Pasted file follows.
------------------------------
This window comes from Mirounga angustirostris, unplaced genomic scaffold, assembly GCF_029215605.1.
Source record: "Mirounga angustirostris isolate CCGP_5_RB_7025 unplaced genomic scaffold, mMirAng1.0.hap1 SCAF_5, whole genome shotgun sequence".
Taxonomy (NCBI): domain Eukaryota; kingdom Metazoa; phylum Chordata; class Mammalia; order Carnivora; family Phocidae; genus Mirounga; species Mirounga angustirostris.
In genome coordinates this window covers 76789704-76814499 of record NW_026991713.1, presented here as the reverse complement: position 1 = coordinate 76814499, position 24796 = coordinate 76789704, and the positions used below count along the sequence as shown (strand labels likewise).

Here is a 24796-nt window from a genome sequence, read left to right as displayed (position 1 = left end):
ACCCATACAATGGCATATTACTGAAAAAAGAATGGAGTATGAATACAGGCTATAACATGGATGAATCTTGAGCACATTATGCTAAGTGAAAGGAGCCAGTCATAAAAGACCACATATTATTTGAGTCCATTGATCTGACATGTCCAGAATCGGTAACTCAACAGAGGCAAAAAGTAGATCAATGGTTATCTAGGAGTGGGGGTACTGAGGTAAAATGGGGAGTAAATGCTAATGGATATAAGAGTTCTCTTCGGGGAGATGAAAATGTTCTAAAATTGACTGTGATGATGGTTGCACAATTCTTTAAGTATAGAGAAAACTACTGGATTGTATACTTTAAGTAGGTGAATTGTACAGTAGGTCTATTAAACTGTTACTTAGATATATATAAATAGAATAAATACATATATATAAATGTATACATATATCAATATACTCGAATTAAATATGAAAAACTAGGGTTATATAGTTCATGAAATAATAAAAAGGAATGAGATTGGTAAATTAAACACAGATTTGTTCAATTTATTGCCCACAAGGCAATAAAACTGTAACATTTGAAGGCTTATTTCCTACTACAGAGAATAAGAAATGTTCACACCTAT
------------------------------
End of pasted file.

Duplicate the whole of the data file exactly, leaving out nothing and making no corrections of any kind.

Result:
This window comes from Mirounga angustirostris, unplaced genomic scaffold, assembly GCF_029215605.1.
Source record: "Mirounga angustirostris isolate CCGP_5_RB_7025 unplaced genomic scaffold, mMirAng1.0.hap1 SCAF_5, whole genome shotgun sequence".
Taxonomy (NCBI): domain Eukaryota; kingdom Metazoa; phylum Chordata; class Mammalia; order Carnivora; family Phocidae; genus Mirounga; species Mirounga angustirostris.
In genome coordinates this window covers 76789704-76814499 of record NW_026991713.1, presented here as the reverse complement: position 1 = coordinate 76814499, position 24796 = coordinate 76789704, and the positions used below count along the sequence as shown (strand labels likewise).

Here is a 24796-nt window from a genome sequence, read left to right as displayed (position 1 = left end):
ACCCATACAATGGCATATTACTGAAAAAAGAATGGAGTATGAATACAGGCTATAACATGGATGAATCTTGAGCACATTATGCTAAGTGAAAGGAGCCAGTCATAAAAGACCACATATTATTTGAGTCCATTGATCTGACATGTCCAGAATCGGTAACTCAACAGAGGCAAAAAGTAGATCAATGGTTATCTAGGAGTGGGGGTACTGAGGTAAAATGGGGAGTAAATGCTAATGGATATAAGAGTTCTCTTCGGGGAGATGAAAATGTTCTAAAATTGACTGTGATGATGGTTGCACAATTCTTTAAGTATAGAGAAAACTACTGGATTGTATACTTTAAGTAGGTGAATTGTACAGTAGGTCTATTAAACTGTTACTTAGATATATATAAATAGAATAAATACATATATATAAATGTATACATATATCAATATACTCGAATTAAATATGAAAAACTAGGGTTATATAGTTCATGAAATAATAAAAAGGAATGAGATTGGTAAATTAAACACAGATTTGTTCAATTTATTGCCCACAAGGCAATAAAACTGTAACATTTGAAGGCTTATTTCCTACTACAGAGAATAAGAAATGTTCACACCTAT